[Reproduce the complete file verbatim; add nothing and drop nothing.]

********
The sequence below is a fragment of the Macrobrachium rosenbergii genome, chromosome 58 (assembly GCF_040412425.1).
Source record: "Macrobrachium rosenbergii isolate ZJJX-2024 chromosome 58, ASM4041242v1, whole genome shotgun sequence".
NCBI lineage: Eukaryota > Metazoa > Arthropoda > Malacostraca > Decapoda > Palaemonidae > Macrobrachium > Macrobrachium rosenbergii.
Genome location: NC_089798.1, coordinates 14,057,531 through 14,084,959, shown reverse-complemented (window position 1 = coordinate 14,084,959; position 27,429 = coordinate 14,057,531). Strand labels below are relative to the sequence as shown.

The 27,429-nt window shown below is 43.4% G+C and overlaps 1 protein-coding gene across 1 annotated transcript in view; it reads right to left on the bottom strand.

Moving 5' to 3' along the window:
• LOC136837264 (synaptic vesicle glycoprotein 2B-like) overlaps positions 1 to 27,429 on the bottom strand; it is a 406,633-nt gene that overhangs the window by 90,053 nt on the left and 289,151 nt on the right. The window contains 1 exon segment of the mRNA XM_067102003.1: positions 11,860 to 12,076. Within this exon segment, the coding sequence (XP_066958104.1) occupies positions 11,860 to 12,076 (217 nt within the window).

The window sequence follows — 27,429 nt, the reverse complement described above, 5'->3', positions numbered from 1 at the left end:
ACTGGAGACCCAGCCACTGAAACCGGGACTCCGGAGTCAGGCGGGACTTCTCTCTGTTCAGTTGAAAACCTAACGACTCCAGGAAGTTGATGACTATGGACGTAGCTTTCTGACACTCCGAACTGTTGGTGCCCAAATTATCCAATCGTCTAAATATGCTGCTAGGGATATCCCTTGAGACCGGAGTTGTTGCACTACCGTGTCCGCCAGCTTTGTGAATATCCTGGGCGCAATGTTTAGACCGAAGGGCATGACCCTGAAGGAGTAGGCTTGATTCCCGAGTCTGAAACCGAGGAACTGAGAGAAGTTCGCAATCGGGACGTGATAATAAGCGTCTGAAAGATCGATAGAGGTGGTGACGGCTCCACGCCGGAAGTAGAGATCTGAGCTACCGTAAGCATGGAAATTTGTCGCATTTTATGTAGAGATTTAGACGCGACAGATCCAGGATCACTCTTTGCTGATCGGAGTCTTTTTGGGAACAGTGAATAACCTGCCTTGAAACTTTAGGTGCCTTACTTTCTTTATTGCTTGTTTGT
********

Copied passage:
The sequence below is a fragment of the Macrobrachium rosenbergii genome, chromosome 58 (assembly GCF_040412425.1).
Source record: "Macrobrachium rosenbergii isolate ZJJX-2024 chromosome 58, ASM4041242v1, whole genome shotgun sequence".
NCBI lineage: Eukaryota > Metazoa > Arthropoda > Malacostraca > Decapoda > Palaemonidae > Macrobrachium > Macrobrachium rosenbergii.
Genome location: NC_089798.1, coordinates 14,057,531 through 14,084,959, shown reverse-complemented (window position 1 = coordinate 14,084,959; position 27,429 = coordinate 14,057,531). Strand labels below are relative to the sequence as shown.

The 27,429-nt window shown below is 43.4% G+C and overlaps 1 protein-coding gene across 1 annotated transcript in view; it reads right to left on the bottom strand.

Moving 5' to 3' along the window:
• LOC136837264 (synaptic vesicle glycoprotein 2B-like) overlaps positions 1 to 27,429 on the bottom strand; it is a 406,633-nt gene that overhangs the window by 90,053 nt on the left and 289,151 nt on the right. The window contains 1 exon segment of the mRNA XM_067102003.1: positions 11,860 to 12,076. Within this exon segment, the coding sequence (XP_066958104.1) occupies positions 11,860 to 12,076 (217 nt within the window).

The window sequence follows — 27,429 nt, the reverse complement described above, 5'->3', positions numbered from 1 at the left end:
ACTGGAGACCCAGCCACTGAAACCGGGACTCCGGAGTCAGGCGGGACTTCTCTCTGTTCAGTTGAAAACCTAACGACTCCAGGAAGTTGATGACTATGGACGTAGCTTTCTGACACTCCGAACTGTTGGTGCCCAAATTATCCAATCGTCTAAATATGCTGCTAGGGATATCCCTTGAGACCGGAGTTGTTGCACTACCGTGTCCGCCAGCTTTGTGAATATCCTGGGCGCAATGTTTAGACCGAAGGGCATGACCCTGAAGGAGTAGGCTTGATTCCCGAGTCTGAAACCGAGGAACTGAGAGAAGTTCGCAATCGGGACGTGATAATAAGCGTCTGAAAGATCGATAGAGGTGGTGACGGCTCCACGCCGGAAGTAGAGATCTGAGCTACCGTAAGCATGGAAATTTGTCGCATTTTATGTAGAGATTTAGACGCGACAGATCCAGGATCACTCTTTGCTGATCGGAGTCTTTTTGGGAACAGTGAATAACCTGCCTTGAAACTTTAGGTGCCTTACTTTCTTTATTGCTTGTTTGT